Can I store away a hanging Strawberry plant in my basement for the winter and have it bloom the next year?
Hardiness Zone: 6a
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I just read a post that you responded to about Strawberry Plants in pots in the winter. I am hoping you can give a little clarification. You told the gentlemen that he could keep them in the garage, but he did not ask if he would need to water them during the winter.
Are the plants going to survive the winter without moisture? I will be doing the same type of thing, but don't know if I should provide regular watering or not. Thanks so much for your help.
Hardiness Zone: 6a
By Dinamarie Wanamaker from Slatington, PA
I'm not Ellen so I hope you don't mind me sticking my 2 cents in here, but you must water plants occasionally if you overwinter them in a garage.
I think we are moving in the spring. I want to take some of my plants with me to my new home. Does anybody know a good way to keep the plants over the winter and in what? I'm thinking this is the time to do this while I can still see what they are and decide if I want to take them. I'm in the Colorado mountains.
Laura, I am assuming that you have perennials that you want to take with you. The absolute best way of taking them with you I think:
Dig them out, place in a good sized pot, water well and try to get them established in the pot before winter. Is it possible to "borrow" a friend's garden temporarily? Then sink the pots into the ground in her garden for the winter. Otherwise, depending upon your zone and how cold it gets where you live you may end up freeze drying your perennials in the pots, because the frost will come in from the top and all the sides of the pots if you leave them out in the cold on top of the ground.
You could try placing all the pots in an unheated garage and throwing straw and blankets around them, just so they will be cold enough to go into dormancy but not -40C to freeze dry them.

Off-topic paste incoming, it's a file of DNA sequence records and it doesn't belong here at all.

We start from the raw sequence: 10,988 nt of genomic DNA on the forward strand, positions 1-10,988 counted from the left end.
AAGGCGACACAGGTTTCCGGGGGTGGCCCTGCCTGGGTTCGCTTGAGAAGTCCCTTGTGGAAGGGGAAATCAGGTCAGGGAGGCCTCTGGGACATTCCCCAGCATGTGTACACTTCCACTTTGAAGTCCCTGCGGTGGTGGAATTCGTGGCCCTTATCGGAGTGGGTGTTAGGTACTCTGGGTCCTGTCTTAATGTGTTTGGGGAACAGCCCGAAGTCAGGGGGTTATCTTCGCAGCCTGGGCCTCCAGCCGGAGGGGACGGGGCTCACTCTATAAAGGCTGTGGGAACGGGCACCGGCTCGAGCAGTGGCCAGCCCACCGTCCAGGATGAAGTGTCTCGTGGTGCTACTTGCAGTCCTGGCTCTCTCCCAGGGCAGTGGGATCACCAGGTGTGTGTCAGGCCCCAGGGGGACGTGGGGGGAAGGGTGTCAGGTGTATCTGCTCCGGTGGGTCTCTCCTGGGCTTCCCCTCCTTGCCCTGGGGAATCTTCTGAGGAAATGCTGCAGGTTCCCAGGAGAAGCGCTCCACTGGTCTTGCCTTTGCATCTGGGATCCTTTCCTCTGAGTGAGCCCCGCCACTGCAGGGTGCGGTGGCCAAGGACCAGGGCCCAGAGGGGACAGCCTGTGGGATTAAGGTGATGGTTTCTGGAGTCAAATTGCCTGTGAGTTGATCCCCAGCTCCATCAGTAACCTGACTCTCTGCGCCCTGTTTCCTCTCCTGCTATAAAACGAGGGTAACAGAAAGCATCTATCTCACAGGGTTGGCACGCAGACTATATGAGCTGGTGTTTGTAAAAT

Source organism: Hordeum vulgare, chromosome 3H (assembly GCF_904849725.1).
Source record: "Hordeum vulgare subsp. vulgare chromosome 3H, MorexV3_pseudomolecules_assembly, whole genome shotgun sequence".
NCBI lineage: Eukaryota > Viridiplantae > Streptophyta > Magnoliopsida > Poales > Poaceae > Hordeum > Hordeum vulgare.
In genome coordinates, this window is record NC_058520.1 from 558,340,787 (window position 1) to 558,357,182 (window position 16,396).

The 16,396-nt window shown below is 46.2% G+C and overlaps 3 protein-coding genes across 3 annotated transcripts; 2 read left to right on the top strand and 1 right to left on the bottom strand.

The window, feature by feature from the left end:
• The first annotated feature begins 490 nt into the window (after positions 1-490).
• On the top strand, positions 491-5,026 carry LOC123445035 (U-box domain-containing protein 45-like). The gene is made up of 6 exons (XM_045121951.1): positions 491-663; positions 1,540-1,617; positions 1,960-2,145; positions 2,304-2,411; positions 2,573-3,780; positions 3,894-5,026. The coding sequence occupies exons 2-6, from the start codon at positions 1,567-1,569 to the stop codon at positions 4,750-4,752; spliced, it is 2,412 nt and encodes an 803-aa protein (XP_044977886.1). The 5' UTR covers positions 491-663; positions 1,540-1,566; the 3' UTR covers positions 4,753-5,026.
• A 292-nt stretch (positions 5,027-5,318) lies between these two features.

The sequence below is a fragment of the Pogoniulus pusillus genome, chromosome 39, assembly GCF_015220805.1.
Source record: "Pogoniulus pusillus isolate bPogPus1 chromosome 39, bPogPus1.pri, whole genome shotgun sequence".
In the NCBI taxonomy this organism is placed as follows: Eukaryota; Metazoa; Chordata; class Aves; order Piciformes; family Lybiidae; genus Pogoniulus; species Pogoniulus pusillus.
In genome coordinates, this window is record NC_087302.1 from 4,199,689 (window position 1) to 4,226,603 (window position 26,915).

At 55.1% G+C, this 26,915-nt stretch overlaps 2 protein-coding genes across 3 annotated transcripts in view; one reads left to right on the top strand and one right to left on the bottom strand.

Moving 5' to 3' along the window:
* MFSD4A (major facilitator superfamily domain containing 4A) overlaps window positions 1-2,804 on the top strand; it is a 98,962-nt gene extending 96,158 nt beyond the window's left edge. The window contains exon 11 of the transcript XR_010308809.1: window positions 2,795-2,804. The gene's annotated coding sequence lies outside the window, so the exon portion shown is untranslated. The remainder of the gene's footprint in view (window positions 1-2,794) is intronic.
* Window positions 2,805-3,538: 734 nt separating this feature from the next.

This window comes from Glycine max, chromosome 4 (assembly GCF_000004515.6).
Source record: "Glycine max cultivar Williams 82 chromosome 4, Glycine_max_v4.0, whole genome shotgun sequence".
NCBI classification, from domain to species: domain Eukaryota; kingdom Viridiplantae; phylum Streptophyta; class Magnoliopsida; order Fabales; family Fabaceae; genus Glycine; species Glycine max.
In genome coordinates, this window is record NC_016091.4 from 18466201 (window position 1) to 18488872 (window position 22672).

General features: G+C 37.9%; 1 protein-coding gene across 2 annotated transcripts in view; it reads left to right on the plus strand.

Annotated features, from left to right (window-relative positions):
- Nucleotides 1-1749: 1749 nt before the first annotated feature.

If you were to have them in the house, a lot of perennials need to have a cold period in the winter in order to perform well the next year. Then place them in an unheated room and don't let them dry out, but remember they are supposed to be dormant so do not overwater or you will rot them.
How soon in the spring could you be moving? If the ground will be thawed but nothing is up yet, dig then, just mark now where each perennial is and what it is and dig quickly in the Spring. Make a list now where each perennial is and go for it then. Will the new owners know about the perennials? If the perennials are not up yet when you are selling, then you can get them out before it raises any issues with the new purchaser of your home.
Place in your selling contract that the perennials, this rose and that lily, will be dug by you ASAP in the Spring (you need them for sentimental reasons). Come back and get them out ASAP, because sometimes the new owner will take out the flower bed that you put so many hours into and would be "throwing out" the perennials anyways and putting in grass.
Let us know what you decide to do. Thank goodness when I moved 10 years ago we moved in May and I was able to dig out in the Spring, place in pots and take most of my perennials with me to our new home here on the acreage. Now with over 800 different kinds in my landscaping I really would have to pick and choose carefully which ones to take.